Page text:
"Food, festivities and fun" was the theme for the Flints, as it was the first time we'd been together for a year. It seemed Hugh was not going to make it, as a thunder storm hit Hobart as his plane was about to land at 5pm on Christmas eve but good old Qantas found a break in the storm, after an hour of circling the skies, and Hugh finally arrived safely.

image On Christmas day chef Hugh produced these delicious prawn cocktails whilst using every dish in the kitchen and calling all hands on deck....

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Meanwhile, Alex quietly and very expertly baked a magnificent nut roast (left back) which every vegetarian should have in their repertoire.

imageWe shared Christmas lunch with old friends, on the lawn, under a pretty market stall gazebo that I just love and am so glad I bought last year.image

If you love leatherwood honey, you may be interested in this photo of the leatherwood trees in flower which I took when we went on the Tahune air walk, a suspended walkway high up in the tree tops, out of Geeveston.

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Then we went on a day trip to Bruny Island, just a few minutes by ferry....

To me, Bruny Island is all about the sea; crystal clear water, brilliant white sand, and views to take your breath away.....

 

 

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...plus berries to gorge on, on pancakes and in glasses, at The Berry Farm.

 

Summer here is soft and green, with the odd hot day for swimming.... and the whole area is laden with fruit. Heaven.

Life is good. Get there fast then take it slow.

 

Tuesday, January 17, 2012

A summer salad for a barefoot gardener

I love bare feet. I love soft, green paths and I love my gentle summer garden in Tasmania.

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By 7pm the heat of the day has diminished, there's a gentle sea breeze and I walk my shaded, clover paths in bare feet, finding salad greens here and there, to fill my basket and my plate. There is even a late raspberry to be found.

So many people have suggested ways I could control the wildness of my paths and keep them clear of weeds and grass and clover but I just nod and say thanks for the advice..... then I just mow them. Clover mows beautifully and never grows too tall when your mowing is late. It is luxuriously soft to walk on and makes me feel very happy, as I work barefoot in my garden this summer.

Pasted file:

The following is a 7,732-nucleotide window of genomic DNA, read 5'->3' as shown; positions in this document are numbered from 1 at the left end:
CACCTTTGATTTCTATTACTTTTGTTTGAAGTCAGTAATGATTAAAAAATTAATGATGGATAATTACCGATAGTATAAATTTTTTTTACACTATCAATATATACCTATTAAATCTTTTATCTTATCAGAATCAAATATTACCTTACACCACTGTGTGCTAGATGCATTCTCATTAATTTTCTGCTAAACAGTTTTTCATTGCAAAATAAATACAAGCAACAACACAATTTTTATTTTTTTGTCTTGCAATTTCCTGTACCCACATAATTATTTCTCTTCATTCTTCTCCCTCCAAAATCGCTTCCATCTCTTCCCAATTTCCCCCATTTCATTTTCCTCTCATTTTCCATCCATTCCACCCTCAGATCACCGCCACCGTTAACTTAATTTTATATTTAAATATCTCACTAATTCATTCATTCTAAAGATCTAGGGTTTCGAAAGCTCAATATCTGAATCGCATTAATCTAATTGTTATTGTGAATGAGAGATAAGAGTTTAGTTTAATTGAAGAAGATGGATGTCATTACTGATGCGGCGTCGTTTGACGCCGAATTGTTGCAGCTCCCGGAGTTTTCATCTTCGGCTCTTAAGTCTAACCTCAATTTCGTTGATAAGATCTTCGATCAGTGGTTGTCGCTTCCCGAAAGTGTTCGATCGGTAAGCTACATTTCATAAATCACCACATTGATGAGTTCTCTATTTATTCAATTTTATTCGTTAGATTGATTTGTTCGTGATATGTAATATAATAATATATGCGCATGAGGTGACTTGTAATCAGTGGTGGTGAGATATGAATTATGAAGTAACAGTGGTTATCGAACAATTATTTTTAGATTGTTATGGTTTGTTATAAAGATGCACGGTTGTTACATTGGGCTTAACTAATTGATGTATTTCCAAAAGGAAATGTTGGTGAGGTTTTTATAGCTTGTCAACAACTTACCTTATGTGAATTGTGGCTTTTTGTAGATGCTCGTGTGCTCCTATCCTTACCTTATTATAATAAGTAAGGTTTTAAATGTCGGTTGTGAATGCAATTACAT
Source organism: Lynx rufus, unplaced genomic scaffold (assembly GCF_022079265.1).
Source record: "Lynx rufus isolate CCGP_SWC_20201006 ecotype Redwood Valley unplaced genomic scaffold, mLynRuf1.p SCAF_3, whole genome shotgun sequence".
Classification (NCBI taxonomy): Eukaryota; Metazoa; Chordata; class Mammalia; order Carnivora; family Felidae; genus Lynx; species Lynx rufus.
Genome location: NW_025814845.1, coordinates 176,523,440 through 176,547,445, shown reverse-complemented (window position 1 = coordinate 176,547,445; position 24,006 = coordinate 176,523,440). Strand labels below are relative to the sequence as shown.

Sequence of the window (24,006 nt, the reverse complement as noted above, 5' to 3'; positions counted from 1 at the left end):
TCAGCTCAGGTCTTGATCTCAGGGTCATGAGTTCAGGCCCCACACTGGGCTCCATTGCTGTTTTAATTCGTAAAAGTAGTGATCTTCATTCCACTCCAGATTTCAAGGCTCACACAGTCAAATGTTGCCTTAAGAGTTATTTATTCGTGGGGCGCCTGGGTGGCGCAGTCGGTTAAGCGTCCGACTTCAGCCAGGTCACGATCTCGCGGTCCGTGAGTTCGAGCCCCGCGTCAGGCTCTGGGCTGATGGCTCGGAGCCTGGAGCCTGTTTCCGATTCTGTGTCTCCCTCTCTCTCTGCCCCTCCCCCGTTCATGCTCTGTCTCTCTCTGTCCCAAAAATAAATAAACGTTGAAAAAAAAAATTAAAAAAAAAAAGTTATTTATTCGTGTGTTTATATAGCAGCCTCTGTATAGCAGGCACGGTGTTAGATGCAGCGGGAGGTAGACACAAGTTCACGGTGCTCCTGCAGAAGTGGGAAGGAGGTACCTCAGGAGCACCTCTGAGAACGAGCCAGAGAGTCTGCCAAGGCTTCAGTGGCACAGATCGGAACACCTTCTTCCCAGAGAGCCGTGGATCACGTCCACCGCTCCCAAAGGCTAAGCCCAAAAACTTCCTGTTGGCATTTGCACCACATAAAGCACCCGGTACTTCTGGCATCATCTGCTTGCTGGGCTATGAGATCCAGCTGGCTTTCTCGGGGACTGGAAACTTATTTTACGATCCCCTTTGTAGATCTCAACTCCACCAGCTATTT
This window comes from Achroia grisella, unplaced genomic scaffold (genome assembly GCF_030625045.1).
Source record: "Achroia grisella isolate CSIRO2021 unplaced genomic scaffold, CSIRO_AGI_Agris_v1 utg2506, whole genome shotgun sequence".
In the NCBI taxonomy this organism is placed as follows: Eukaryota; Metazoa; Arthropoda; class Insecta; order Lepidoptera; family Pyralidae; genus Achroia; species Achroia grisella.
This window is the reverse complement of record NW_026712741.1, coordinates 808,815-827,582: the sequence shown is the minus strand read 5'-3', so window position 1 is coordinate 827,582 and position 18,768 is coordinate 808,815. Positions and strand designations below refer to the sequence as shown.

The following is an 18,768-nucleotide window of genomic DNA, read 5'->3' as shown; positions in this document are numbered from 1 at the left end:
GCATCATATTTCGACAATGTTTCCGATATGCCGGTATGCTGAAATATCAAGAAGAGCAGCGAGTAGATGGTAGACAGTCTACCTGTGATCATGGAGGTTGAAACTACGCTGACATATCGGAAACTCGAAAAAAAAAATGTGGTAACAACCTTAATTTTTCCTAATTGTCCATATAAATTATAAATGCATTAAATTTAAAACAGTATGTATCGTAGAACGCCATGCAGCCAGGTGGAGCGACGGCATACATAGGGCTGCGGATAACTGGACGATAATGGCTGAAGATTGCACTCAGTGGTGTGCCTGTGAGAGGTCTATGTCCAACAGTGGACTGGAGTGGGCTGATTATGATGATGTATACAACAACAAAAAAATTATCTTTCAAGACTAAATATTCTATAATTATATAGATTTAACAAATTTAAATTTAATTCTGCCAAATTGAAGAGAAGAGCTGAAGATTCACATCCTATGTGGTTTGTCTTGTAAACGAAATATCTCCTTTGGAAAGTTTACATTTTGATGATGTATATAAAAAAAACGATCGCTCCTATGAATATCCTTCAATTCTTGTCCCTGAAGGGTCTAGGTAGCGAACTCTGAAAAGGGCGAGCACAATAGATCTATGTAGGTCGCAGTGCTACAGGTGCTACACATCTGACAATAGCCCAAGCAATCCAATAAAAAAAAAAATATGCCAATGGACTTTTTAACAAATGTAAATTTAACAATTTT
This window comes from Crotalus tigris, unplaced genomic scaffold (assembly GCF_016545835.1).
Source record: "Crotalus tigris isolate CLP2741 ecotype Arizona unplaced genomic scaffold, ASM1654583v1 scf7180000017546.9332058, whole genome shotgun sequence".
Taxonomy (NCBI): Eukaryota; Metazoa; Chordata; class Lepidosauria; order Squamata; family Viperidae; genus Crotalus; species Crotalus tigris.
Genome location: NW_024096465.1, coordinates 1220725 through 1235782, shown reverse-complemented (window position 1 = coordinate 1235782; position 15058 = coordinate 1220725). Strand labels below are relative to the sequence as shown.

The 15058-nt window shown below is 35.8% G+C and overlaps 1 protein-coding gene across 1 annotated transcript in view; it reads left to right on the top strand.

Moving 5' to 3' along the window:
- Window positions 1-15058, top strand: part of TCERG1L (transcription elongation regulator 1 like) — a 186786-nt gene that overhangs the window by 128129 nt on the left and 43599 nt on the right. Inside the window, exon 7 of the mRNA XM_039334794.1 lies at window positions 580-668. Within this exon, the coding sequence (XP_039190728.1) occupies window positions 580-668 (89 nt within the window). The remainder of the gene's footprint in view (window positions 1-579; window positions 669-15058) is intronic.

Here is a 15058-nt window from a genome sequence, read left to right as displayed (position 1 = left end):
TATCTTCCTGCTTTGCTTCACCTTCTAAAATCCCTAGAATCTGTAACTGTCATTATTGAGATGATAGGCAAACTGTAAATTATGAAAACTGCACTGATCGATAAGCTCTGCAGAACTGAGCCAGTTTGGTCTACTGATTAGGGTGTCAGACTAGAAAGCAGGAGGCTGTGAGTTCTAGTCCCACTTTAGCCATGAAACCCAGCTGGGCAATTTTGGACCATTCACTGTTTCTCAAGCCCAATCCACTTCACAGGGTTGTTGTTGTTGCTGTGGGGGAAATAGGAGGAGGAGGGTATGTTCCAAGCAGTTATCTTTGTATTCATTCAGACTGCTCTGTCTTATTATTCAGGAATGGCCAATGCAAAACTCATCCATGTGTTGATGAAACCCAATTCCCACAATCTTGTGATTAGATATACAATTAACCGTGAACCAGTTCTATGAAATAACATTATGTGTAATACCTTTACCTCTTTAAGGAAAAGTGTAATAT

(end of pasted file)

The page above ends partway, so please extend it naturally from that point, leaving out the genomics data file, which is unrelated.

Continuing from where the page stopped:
Wednesday, January 4, 2012

A fine tilth to end a fine day

Some people end the day with a beer or a wine or even a home-made limoncello but I ended my day with a fine tilth, and ecstatic I am about it too. There are few things that give me greater pleasure than achieving such a thing, especially after the rugged start the soil had earlier in the day.

Wednesday gardening at my place saw some looks of concern as I described the job for the morning which was to clear out a large strip of garden, totally overgrown with last season's vegetables gone to seed. We could not even see the end of the strip, so high had the flower heads grown, many being 2 metres or more.

Summer in southern Tasmania had turned dry and warm the last couple of weeks (at last!!) and the soil was hard, compacted and full of the wretched thick stems and tough roots associated with plants intent on reproducing. There were fennel, kale, beetroot, red cabbage, celery and parsnip, all particularly robust. I had cringed for weeks, every time I walked past this part of the garden on my way to visiting the chooks, at the thought of launching into tackling the job.

But, I smiled sweetly and made light of the work ahead as I showed the gang what I wanted them to do.... no good backing off now, when I had 4 great women willing to make the attack with me! I headed in first, with shears drawn ready to cut my way through the forest. Following close behind was Lorna, who collected up the debris and threw it over into the chook yard so that Robin could get to the stumps and dig them out. On the other side of the bed Sandra and Ann followed a similar routine with Lorna managing well to keep up with the clearing up.

These seed heads were not left to grow due to laziness on my part but rather to supply friends and seedsavers with seeds to sow. Most of the seed pods were well developed but not yet fully mature so I chose to leave standing 2 or 3 of each variety until I am able to collect the seeds. Some were not worth keeping as they will have crossed with others or because they were not that good a variety in my opinion.

Once cleared, we aerated the soil by pushing in a fork to its full depth then levering up the soil just enough to break the clumps.... no turning involved; much easier on your back and on the soil life below the surface.

Some time later we stood and admired a job well done..... the day moved on and I did not have time to get back to it until much later. Earlier, someone had said the only way I'd get a decent sowing surface was to borrow their tiller but, although I did not say so, I had another option in mind; something as old as farming itself.... so in the meantime I put the sprinkler on for a while so when I did get a chance to do stage 2 the soil had turned from heavy and grey to moist and dark.

All was quiet and peaceful when I returned at 5.30 with my trusty old rake. I placed the rake on the soil and began the rhythmic motion required to rake the surface ready for seed sowing. It was then that I felt that connection I sometimes get with the earth; something innate, ancient and deep. The big clumps of dry dirt from the morning slowly turned to a fine, dark, damp tilth between the tines of my old rake. This soil has a beautiful texture; the best in my whole garden.

As the evening light softened, and the chooks crooned their gentle words to one another behind the fence, I once again thought how much I enjoy working with soil and sowing seeds; how right and good it feels, how purposeful and meaningful it is and how seeds are the basis of all our food, and by sowing them year after year we are sowing the seeds of the future of our own civilisation. Food security, climate change, biodiversity, in fact the health of every living thing on the earth, depends on seeds.

Life is good. Rake a fine tilth and sow some seeds with me.